There is another way and it is a better way.


  1. Peter May -

    Even on very neoliberal terms where students are ‘human resources’, it makes sense to invest in their education unless you think it will not benefit the country. It will almost definitely make the student happier even if they don’t earn more as they will have a wider understanding – even if only for leisure pursuits..
    The government wants to treat university as a sausage machine. If it were, Britain would certainly not be in any world rankings!

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  3. Andrew Dickie -

    I really do despair, not just at the blinkered, even militant, philistinism of the current rabble, whose inelegant bums (matching even more inelegant minds) currently occupy the seats of power, but even more at their inability to make sense of their surroundings, and so grasp the realities of those surroundings.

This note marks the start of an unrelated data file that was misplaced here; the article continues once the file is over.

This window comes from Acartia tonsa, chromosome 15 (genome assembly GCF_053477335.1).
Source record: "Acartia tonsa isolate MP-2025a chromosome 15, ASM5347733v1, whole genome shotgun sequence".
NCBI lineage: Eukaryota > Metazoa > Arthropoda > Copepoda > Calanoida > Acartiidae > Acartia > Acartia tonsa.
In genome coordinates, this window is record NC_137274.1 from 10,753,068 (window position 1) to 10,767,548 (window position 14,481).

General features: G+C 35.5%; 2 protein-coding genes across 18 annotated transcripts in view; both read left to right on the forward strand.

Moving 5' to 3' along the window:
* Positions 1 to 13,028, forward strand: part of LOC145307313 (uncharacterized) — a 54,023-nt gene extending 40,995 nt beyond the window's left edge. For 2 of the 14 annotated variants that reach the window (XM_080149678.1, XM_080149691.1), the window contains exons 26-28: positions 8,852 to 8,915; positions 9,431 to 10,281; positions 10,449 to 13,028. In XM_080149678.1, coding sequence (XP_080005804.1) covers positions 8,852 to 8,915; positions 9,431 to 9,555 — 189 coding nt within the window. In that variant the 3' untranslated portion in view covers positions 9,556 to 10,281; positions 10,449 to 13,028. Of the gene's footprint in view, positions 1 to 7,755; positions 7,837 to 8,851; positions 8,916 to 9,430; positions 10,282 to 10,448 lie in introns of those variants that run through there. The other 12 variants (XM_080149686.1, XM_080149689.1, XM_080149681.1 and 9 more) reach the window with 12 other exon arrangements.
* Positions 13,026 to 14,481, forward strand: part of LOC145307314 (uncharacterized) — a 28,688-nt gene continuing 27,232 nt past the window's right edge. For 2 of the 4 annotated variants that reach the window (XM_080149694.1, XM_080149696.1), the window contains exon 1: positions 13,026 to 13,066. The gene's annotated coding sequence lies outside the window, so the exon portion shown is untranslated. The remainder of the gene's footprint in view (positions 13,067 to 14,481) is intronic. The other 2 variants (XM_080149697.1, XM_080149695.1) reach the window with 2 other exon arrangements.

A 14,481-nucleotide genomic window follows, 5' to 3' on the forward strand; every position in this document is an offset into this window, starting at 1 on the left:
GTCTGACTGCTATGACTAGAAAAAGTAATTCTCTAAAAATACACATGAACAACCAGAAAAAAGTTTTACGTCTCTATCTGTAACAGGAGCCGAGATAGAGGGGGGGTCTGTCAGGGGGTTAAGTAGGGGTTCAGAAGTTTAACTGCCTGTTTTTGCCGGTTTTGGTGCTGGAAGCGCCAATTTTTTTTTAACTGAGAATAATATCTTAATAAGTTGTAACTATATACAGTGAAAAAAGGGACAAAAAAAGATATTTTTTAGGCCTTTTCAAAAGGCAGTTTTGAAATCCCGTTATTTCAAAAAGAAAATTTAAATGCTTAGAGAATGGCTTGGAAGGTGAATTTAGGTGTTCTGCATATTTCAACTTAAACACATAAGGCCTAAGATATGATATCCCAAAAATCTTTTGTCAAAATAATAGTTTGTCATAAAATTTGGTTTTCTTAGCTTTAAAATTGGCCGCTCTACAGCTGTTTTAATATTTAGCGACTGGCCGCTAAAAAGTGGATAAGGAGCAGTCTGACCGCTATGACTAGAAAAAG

The modern world is replete with great discoveries that happened entirely by accident, and not to order – penicillin and Pritt being the sublime and the ridiculous, with the former the result of not cleaning Petri dishes effectively enough, and then leaving them on the windowsill, the latter a botched attempt to create a different adhesive that turned out to be a worldbeater. Or the man who came up with “cat’s eyes” for road safetyAll the result of serendipity allied to a mind willing to think outside the box, or to see possible applications, and none of which, along with countless others, would never have seen the light of day, even if thr GDP of the USA had been brought to bear.